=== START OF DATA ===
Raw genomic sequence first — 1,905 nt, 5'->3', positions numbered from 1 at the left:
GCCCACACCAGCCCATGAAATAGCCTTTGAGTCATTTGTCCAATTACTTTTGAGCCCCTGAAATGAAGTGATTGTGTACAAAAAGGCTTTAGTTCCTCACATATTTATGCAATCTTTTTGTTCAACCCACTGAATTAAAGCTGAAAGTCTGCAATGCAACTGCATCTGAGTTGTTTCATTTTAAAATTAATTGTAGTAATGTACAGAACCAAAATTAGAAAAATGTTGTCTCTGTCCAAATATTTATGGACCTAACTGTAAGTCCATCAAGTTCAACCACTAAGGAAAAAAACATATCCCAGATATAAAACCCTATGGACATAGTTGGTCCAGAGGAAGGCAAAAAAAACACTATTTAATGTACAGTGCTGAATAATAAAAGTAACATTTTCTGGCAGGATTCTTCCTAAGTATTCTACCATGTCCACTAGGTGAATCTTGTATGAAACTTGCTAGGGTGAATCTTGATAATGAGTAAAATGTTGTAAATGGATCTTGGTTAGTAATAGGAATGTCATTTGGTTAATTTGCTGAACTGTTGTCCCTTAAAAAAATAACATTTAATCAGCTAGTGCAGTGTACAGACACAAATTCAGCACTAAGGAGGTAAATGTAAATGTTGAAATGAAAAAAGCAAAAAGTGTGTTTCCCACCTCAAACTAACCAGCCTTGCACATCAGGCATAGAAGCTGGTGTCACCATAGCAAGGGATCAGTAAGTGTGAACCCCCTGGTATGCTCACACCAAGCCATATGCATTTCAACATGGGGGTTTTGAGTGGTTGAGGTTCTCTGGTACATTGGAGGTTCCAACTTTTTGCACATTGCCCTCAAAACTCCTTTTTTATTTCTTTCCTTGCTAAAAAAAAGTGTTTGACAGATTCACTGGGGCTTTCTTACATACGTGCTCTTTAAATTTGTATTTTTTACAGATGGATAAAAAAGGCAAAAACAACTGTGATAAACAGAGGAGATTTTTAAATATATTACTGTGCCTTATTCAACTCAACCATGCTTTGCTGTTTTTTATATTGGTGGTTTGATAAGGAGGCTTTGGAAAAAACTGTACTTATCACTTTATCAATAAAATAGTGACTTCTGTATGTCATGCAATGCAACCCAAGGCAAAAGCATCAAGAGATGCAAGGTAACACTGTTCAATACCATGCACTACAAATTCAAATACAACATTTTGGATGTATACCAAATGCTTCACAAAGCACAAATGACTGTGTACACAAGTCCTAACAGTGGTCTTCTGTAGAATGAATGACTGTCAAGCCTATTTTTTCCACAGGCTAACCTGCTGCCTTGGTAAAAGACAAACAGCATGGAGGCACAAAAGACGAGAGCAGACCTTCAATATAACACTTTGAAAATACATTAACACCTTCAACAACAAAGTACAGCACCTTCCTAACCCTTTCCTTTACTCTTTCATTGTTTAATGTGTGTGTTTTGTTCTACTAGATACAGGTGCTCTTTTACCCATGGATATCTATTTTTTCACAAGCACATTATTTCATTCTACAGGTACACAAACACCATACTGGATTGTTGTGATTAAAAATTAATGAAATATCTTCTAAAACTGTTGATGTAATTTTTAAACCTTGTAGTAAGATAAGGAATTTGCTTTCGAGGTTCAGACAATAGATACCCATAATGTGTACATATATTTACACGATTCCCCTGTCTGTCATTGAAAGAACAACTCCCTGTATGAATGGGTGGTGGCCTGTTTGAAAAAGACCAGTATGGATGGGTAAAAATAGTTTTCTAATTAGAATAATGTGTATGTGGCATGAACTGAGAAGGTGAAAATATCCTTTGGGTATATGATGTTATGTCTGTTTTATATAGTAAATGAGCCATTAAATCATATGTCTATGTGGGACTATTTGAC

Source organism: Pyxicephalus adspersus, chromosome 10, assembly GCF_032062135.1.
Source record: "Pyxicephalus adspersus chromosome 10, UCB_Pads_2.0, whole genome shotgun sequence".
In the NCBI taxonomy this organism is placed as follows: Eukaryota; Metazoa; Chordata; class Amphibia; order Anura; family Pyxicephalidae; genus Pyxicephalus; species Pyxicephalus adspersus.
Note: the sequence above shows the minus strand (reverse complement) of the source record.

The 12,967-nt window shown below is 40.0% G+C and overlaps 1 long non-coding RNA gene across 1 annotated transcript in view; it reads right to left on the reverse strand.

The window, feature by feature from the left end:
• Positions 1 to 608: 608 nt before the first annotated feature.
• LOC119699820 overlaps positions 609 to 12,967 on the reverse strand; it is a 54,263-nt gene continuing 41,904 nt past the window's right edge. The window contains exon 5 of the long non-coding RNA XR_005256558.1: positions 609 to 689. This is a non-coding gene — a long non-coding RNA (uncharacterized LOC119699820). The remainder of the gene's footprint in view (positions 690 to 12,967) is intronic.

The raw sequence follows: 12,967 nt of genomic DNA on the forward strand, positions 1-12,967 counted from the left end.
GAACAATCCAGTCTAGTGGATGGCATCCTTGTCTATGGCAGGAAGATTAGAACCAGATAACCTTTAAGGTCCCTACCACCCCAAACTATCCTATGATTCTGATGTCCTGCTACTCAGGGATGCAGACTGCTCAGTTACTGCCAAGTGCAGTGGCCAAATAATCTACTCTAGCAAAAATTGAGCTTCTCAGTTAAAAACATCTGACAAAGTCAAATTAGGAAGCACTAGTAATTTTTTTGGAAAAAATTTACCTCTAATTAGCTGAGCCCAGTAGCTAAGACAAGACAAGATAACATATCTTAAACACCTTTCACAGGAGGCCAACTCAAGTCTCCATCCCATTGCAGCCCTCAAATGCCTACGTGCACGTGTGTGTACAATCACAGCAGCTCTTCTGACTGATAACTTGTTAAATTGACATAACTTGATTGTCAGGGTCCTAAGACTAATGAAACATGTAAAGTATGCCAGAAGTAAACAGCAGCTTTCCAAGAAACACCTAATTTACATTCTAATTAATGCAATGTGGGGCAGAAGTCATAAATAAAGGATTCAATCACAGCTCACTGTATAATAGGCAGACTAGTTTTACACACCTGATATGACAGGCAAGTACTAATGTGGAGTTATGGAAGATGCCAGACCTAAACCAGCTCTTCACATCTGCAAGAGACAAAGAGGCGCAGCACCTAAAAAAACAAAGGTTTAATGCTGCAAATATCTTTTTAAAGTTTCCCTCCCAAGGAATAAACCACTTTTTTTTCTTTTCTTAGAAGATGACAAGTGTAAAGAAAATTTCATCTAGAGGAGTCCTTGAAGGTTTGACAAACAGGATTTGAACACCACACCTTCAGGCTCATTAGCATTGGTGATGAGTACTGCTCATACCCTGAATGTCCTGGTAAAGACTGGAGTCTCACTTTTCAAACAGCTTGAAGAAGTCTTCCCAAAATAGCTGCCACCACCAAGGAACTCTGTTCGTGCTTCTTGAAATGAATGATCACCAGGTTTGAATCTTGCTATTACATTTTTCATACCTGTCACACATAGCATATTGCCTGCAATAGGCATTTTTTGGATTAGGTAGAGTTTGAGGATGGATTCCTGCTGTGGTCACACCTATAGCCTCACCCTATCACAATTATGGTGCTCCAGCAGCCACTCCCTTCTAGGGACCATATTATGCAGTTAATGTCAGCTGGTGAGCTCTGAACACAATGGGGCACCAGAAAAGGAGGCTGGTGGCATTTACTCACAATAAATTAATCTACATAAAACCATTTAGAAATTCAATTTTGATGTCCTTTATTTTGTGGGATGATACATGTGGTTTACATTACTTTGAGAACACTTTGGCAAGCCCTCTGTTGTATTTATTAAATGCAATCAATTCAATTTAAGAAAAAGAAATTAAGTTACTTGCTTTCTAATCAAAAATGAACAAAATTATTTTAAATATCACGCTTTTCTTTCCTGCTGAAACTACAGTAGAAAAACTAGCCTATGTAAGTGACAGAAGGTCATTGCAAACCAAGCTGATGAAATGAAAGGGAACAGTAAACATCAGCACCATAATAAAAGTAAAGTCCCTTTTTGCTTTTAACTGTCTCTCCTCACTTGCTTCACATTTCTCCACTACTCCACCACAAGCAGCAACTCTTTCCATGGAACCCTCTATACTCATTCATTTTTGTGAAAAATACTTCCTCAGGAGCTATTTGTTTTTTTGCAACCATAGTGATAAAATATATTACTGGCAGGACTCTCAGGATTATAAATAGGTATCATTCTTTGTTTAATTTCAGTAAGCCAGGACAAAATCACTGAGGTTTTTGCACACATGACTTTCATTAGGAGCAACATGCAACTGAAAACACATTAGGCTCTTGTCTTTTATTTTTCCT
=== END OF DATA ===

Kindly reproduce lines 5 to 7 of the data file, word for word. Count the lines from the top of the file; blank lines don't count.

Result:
In the NCBI taxonomy this organism is placed as follows: Eukaryota; Metazoa; Chordata; class Amphibia; order Anura; family Pyxicephalidae; genus Pyxicephalus; species Pyxicephalus adspersus.
Note: the sequence above shows the minus strand (reverse complement) of the source record.

The 12,967-nt window shown below is 40.0% G+C and overlaps 1 long non-coding RNA gene across 1 annotated transcript in view; it reads right to left on the reverse strand.